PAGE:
The journalist in me has a problem when a TV correspondent spits out the intelligence feed that there was a meeting of SIMI in 2001 where 200 youth were recruited to wreak havoc across India. What was our intelligence agency doing for the last 8 years?

Muslim accused are being branded as terrorists before the proper investigation and filing of the chargesheet. The actual trial by a court of law is yet to begin but the trial by media has already passed its judgement. Sample this:

“Mohammed Saif, the terrorist (emphasis added) who was arrested after Friday’s encounter, even possessed a fake voter card.” (TOI, September 21, page 1, Delhi edition)

Isn’t it a perfect example of Judgemental journalism?

Meanwhile Muslims live under siege and fear. State, said Mahatma Gandhi, is nothing but organized violence. Friday’s encounter of Jamia Nagar in Delhi raises some disturbing questions. Local Muslims have termed it as “dubious.” They have reasons to believe so. As a Delhi friend put it, “No one saw cross firing yesterday. Only the police claim it happened. Did you read in any report that anyone actually saw cross-firing?” She added, “How come the two so-called terrorists managed to flee? There was only one exit.” She asked, “If they knew they were going for a possible encounter, why wasn’t the building or the area properly covered by the police?”

Her conclusion was chilling and disturbed me:

“But the point is that they can kill anyone anywhere. Tomorrow my brother might be the target and on flimsiest of grounds with no chance of proving the innocence. You are guilty just because they say so.”

“It makes me bloody angry.”

Indian Muslims live with fear, security, discrimination and terror tag. A bunch of the so-called ‘Muslims’ have hijacked their Faith. I detest when somebody says those who planted the bombs were Muslims. Indian Mujahideen, a faceless body, has launched a faceless jihad for the sake of Indian Muslims. A true jihad can never be faceless. If one peers through Islamic history, he will come to know that a jihad is a battle which is fought under the banner of recognition and not anonymity.

I see a problem when a country of more than one billion people can’t arrest a loose bunch of murderers who want to convert India into a slaughterhouse.

Indian intelligence agencies have some much input yet they produce zero output.

India’s 160 million Muslims have a problem: fear. And nobody is willing to even listen to them. They are the in-betweens of India’s fight against terrorism. They want to be part of the solution and not part of the problem. India needs to integrate them. A Muslim friend put it bluntly, “Rabindranath Tagore’s poem ‘Where the mind is without fear’ no longer adorns my wall.”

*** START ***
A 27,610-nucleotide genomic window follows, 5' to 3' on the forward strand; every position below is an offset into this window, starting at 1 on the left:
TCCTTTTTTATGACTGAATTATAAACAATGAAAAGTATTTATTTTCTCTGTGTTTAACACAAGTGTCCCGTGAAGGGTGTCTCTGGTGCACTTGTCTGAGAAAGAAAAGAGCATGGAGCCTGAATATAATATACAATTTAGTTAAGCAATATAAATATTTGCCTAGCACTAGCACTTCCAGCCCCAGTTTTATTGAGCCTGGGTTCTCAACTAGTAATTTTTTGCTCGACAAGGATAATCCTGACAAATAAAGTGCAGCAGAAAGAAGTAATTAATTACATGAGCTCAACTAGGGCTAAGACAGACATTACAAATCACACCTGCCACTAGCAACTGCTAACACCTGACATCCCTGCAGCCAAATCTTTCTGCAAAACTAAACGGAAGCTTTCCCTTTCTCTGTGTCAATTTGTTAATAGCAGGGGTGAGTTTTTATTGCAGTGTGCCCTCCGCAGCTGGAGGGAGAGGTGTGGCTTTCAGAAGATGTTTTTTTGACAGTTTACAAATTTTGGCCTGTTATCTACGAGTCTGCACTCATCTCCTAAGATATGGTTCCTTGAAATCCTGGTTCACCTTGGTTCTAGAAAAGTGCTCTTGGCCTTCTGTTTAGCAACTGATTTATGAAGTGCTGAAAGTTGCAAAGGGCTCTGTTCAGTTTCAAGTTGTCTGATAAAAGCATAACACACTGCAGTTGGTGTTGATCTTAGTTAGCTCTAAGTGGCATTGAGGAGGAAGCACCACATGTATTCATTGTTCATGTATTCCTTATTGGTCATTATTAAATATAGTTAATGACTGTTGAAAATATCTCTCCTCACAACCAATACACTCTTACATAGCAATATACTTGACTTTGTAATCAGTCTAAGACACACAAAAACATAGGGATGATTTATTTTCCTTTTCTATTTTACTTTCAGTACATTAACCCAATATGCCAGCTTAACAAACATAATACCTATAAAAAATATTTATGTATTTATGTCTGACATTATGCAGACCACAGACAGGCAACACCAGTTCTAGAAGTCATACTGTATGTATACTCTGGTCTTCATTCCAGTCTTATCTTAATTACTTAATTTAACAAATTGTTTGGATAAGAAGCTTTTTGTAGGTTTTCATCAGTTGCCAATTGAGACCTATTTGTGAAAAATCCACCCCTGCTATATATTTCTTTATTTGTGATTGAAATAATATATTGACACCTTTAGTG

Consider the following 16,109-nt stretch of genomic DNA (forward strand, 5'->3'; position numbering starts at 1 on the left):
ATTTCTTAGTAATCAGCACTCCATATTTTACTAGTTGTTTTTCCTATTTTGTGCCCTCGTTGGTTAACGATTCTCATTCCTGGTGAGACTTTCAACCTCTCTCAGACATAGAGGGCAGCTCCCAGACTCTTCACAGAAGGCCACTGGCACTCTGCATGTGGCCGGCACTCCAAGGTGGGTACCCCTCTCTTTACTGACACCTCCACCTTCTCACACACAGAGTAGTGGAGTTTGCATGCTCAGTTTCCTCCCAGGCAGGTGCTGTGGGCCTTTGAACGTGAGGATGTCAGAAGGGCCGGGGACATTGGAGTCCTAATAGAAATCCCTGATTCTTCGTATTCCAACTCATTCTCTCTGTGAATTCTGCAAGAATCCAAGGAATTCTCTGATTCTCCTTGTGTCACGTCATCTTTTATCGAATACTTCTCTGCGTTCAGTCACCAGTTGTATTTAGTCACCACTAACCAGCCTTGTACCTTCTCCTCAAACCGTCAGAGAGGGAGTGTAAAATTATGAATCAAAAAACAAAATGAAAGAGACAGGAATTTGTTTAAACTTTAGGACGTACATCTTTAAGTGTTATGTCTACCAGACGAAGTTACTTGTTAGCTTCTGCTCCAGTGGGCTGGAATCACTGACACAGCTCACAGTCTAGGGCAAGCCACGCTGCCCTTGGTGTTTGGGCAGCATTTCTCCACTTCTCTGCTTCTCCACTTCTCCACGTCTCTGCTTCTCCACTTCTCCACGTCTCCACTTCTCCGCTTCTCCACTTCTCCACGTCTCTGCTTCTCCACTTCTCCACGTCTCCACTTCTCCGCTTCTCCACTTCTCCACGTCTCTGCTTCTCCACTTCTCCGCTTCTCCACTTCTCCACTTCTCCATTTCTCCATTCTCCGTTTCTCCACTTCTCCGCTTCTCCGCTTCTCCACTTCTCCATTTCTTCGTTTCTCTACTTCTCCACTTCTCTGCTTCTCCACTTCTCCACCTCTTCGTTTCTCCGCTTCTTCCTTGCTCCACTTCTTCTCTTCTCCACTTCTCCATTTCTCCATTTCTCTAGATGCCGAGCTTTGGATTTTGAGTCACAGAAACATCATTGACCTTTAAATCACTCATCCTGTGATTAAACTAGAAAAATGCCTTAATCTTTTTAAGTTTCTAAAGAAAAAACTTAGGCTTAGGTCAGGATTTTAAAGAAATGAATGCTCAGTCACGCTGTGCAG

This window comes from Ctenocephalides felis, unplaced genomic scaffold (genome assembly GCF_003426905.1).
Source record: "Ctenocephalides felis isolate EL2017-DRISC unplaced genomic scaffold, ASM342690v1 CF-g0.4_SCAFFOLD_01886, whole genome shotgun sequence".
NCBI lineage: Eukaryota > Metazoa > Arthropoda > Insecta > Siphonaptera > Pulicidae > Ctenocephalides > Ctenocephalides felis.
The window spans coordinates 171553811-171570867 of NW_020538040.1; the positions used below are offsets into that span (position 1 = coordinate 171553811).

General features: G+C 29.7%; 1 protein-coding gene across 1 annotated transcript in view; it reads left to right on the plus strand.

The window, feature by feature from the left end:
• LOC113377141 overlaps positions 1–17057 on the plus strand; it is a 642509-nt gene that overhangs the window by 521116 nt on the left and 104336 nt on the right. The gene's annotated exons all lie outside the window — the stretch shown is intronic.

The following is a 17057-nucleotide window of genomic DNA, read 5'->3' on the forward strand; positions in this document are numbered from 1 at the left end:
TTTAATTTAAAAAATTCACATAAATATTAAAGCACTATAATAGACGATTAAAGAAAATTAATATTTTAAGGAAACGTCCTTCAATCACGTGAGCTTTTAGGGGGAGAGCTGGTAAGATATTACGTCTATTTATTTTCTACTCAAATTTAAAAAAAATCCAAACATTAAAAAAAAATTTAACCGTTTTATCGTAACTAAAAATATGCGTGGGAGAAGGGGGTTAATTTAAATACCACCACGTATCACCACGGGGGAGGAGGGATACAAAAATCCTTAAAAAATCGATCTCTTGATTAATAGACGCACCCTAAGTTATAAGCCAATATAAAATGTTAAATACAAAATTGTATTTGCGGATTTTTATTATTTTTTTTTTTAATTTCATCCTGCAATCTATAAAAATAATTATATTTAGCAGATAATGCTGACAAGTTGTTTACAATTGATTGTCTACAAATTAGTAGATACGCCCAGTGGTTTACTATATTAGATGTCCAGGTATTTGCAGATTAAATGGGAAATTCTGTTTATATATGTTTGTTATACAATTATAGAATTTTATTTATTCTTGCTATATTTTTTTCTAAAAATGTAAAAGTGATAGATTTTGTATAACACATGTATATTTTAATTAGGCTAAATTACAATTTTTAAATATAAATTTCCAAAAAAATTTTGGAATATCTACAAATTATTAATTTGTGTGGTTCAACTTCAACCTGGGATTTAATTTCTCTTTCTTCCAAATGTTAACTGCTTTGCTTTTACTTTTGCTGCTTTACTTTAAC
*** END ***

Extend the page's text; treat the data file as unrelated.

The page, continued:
Sunday, September 14, 2008

Raj with No Reason

Raj Thackeray: Emergence of an Indian Raj!

The worst way to reason is to have no reason. There may be reasons not to have a reason. No reason is a good way to keep people guessing the reason. If you have the reason, you can’t actually fool people not to know the reason. The reason has to be real and not imaginary.

Raj Thackeray, the nefarious nephew of Bal Thackeray, has been on rampage citing a single reason: imagined insult to Marathi language. Does speaking Hindi or any other language in the state of Maharashtra belittle Marathi? Jaya Bachchan’s unintentional utterance that ‘she will speak Hindi because she is from Uttar Pradesh’ did not go well with Raj although Jaya had apologized right there to the people of Maharashtra for not speaking in Marathi. Is Hindi, our national language, a threat to Marathi, Maharashtra’s official language? Can’t Hindi and Marathi co-exist in Maharashtra? Language should promote harmony and not hatred.

Raj must salute India’s tolerant democracy that allows him to indulge in lingual terrorism. Raj believes in lingual hegemony of aggression. He portrays himself as a messiah of Marathi language and Marathi manoos (Marathi population). Will his intolerant attitude towards Hindi promote Marathi? Aggression does not promote a language. It degrades the language and covers it with the dirt of exclusivity. If Raj sincerely wants to promote Marathi, he should rebrand his Maharashtra Navnirman Sena (MNS) as Multi-National Sena!